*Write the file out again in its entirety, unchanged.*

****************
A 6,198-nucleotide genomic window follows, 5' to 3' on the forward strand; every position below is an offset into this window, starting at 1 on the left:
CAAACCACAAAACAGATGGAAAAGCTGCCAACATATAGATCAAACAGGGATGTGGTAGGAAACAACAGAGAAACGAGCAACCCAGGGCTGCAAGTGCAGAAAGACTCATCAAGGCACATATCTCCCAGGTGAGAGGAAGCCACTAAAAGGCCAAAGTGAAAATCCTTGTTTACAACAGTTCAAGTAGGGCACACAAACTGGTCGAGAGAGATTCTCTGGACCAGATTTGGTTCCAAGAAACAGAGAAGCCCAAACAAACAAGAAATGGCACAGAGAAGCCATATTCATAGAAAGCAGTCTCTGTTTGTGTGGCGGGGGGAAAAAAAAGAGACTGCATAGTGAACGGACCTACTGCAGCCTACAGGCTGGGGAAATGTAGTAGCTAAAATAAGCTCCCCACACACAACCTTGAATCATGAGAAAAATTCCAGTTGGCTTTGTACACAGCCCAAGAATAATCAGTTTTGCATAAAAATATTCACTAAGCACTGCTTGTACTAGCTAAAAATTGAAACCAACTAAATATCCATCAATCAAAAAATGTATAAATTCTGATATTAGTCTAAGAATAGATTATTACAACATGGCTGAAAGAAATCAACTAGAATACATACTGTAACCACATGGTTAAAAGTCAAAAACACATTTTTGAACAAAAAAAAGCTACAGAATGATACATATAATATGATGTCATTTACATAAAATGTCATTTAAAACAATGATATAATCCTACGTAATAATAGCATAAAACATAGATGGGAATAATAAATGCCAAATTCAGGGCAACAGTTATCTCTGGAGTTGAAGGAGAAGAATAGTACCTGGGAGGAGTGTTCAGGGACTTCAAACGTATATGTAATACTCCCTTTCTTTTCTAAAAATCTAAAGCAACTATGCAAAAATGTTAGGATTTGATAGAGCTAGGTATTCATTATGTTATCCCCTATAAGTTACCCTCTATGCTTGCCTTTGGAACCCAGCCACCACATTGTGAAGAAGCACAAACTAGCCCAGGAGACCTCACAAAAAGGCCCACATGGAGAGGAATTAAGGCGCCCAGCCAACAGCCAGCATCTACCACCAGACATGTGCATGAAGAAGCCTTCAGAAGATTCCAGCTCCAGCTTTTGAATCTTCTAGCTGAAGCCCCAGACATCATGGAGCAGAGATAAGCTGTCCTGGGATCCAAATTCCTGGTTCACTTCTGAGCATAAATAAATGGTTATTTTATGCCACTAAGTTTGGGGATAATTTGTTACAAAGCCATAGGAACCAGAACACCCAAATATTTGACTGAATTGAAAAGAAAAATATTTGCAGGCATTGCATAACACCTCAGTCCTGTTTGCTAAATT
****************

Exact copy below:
A 6,198-nucleotide genomic window follows, 5' to 3' on the forward strand; every position below is an offset into this window, starting at 1 on the left:
CAAACCACAAAACAGATGGAAAAGCTGCCAACATATAGATCAAACAGGGATGTGGTAGGAAACAACAGAGAAACGAGCAACCCAGGGCTGCAAGTGCAGAAAGACTCATCAAGGCACATATCTCCCAGGTGAGAGGAAGCCACTAAAAGGCCAAAGTGAAAATCCTTGTTTACAACAGTTCAAGTAGGGCACACAAACTGGTCGAGAGAGATTCTCTGGACCAGATTTGGTTCCAAGAAACAGAGAAGCCCAAACAAACAAGAAATGGCACAGAGAAGCCATATTCATAGAAAGCAGTCTCTGTTTGTGTGGCGGGGGGAAAAAAAAGAGACTGCATAGTGAACGGACCTACTGCAGCCTACAGGCTGGGGAAATGTAGTAGCTAAAATAAGCTCCCCACACACAACCTTGAATCATGAGAAAAATTCCAGTTGGCTTTGTACACAGCCCAAGAATAATCAGTTTTGCATAAAAATATTCACTAAGCACTGCTTGTACTAGCTAAAAATTGAAACCAACTAAATATCCATCAATCAAAAAATGTATAAATTCTGATATTAGTCTAAGAATAGATTATTACAACATGGCTGAAAGAAATCAACTAGAATACATACTGTAACCACATGGTTAAAAGTCAAAAACACATTTTTGAACAAAAAAAAGCTACAGAATGATACATATAATATGATGTCATTTACATAAAATGTCATTTAAAACAATGATATAATCCTACGTAATAATAGCATAAAACATAGATGGGAATAATAAATGCCAAATTCAGGGCAACAGTTATCTCTGGAGTTGAAGGAGAAGAATAGTACCTGGGAGGAGTGTTCAGGGACTTCAAACGTATATGTAATACTCCCTTTCTTTTCTAAAAATCTAAAGCAACTATGCAAAAATGTTAGGATTTGATAGAGCTAGGTATTCATTATGTTATCCCCTATAAGTTACCCTCTATGCTTGCCTTTGGAACCCAGCCACCACATTGTGAAGAAGCACAAACTAGCCCAGGAGACCTCACAAAAAGGCCCACATGGAGAGGAATTAAGGCGCCCAGCCAACAGCCAGCATCTACCACCAGACATGTGCATGAAGAAGCCTTCAGAAGATTCCAGCTCCAGCTTTTGAATCTTCTAGCTGAAGCCCCAGACATCATGGAGCAGAGATAAGCTGTCCTGGGATCCAAATTCCTGGTTCACTTCTGAGCATAAATAAATGGTTATTTTATGCCACTAAGTTTGGGGATAATTTGTTACAAAGCCATAGGAACCAGAACACCCAAATATTTGACTGAATTGAAAAGAAAAATATTTGCAGGCATTGCATAACACCTCAGTCCTGTTTGCTAAATT